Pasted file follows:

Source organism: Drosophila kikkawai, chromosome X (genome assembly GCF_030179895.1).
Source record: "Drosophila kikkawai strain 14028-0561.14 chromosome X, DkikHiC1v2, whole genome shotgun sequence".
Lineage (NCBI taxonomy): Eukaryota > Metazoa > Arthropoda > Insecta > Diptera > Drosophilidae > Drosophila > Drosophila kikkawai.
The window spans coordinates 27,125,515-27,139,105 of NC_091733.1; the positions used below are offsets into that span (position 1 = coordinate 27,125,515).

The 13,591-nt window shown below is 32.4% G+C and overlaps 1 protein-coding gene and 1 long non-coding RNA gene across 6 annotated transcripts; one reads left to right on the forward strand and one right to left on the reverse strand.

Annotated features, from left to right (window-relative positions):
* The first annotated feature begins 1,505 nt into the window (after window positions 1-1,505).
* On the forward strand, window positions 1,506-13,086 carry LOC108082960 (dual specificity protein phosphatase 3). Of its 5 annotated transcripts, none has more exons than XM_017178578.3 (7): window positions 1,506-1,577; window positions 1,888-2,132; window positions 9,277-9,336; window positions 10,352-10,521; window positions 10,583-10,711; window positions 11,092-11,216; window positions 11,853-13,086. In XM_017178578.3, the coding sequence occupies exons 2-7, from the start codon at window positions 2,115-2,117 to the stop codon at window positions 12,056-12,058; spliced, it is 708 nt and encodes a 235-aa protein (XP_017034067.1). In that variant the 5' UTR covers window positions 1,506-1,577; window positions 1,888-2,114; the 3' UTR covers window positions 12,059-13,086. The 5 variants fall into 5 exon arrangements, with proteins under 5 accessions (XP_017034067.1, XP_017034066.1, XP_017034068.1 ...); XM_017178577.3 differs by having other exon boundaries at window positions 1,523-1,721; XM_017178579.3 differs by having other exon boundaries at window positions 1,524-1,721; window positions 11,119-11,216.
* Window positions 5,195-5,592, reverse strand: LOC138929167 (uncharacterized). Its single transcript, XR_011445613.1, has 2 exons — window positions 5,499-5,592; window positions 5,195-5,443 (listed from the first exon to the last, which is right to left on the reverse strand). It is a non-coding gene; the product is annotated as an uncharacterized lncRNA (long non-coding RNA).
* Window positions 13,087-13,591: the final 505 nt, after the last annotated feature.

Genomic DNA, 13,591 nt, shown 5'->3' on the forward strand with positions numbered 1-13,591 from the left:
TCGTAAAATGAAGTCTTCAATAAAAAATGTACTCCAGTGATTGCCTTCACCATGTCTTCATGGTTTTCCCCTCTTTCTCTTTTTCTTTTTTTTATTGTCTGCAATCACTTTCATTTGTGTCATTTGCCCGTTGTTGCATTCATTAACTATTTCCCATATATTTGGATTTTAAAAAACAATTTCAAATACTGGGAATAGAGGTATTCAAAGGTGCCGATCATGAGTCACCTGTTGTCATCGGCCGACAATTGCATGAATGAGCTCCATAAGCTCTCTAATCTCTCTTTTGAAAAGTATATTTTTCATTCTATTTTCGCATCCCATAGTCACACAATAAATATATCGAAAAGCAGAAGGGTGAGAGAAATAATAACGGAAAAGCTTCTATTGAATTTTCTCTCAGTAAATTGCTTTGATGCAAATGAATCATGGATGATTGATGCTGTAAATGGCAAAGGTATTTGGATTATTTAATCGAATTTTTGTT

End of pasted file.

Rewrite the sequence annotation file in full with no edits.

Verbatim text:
Source organism: Drosophila kikkawai, chromosome X (genome assembly GCF_030179895.1).
Source record: "Drosophila kikkawai strain 14028-0561.14 chromosome X, DkikHiC1v2, whole genome shotgun sequence".
Lineage (NCBI taxonomy): Eukaryota > Metazoa > Arthropoda > Insecta > Diptera > Drosophilidae > Drosophila > Drosophila kikkawai.
The window spans coordinates 27,125,515-27,139,105 of NC_091733.1; the positions used below are offsets into that span (position 1 = coordinate 27,125,515).

The 13,591-nt window shown below is 32.4% G+C and overlaps 1 protein-coding gene and 1 long non-coding RNA gene across 6 annotated transcripts; one reads left to right on the forward strand and one right to left on the reverse strand.

Annotated features, from left to right (window-relative positions):
* The first annotated feature begins 1,505 nt into the window (after window positions 1-1,505).
* On the forward strand, window positions 1,506-13,086 carry LOC108082960 (dual specificity protein phosphatase 3). Of its 5 annotated transcripts, none has more exons than XM_017178578.3 (7): window positions 1,506-1,577; window positions 1,888-2,132; window positions 9,277-9,336; window positions 10,352-10,521; window positions 10,583-10,711; window positions 11,092-11,216; window positions 11,853-13,086. In XM_017178578.3, the coding sequence occupies exons 2-7, from the start codon at window positions 2,115-2,117 to the stop codon at window positions 12,056-12,058; spliced, it is 708 nt and encodes a 235-aa protein (XP_017034067.1). In that variant the 5' UTR covers window positions 1,506-1,577; window positions 1,888-2,114; the 3' UTR covers window positions 12,059-13,086. The 5 variants fall into 5 exon arrangements, with proteins under 5 accessions (XP_017034067.1, XP_017034066.1, XP_017034068.1 ...); XM_017178577.3 differs by having other exon boundaries at window positions 1,523-1,721; XM_017178579.3 differs by having other exon boundaries at window positions 1,524-1,721; window positions 11,119-11,216.
* Window positions 5,195-5,592, reverse strand: LOC138929167 (uncharacterized). Its single transcript, XR_011445613.1, has 2 exons — window positions 5,499-5,592; window positions 5,195-5,443 (listed from the first exon to the last, which is right to left on the reverse strand). It is a non-coding gene; the product is annotated as an uncharacterized lncRNA (long non-coding RNA).
* Window positions 13,087-13,591: the final 505 nt, after the last annotated feature.

Genomic DNA, 13,591 nt, shown 5'->3' on the forward strand with positions numbered 1-13,591 from the left:
TCGTAAAATGAAGTCTTCAATAAAAAATGTACTCCAGTGATTGCCTTCACCATGTCTTCATGGTTTTCCCCTCTTTCTCTTTTTCTTTTTTTTATTGTCTGCAATCACTTTCATTTGTGTCATTTGCCCGTTGTTGCATTCATTAACTATTTCCCATATATTTGGATTTTAAAAAACAATTTCAAATACTGGGAATAGAGGTATTCAAAGGTGCCGATCATGAGTCACCTGTTGTCATCGGCCGACAATTGCATGAATGAGCTCCATAAGCTCTCTAATCTCTCTTTTGAAAAGTATATTTTTCATTCTATTTTCGCATCCCATAGTCACACAATAAATATATCGAAAAGCAGAAGGGTGAGAGAAATAATAACGGAAAAGCTTCTATTGAATTTTCTCTCAGTAAATTGCTTTGATGCAAATGAATCATGGATGATTGATGCTGTAAATGGCAAAGGTATTTGGATTATTTAATCGAATTTTTGTT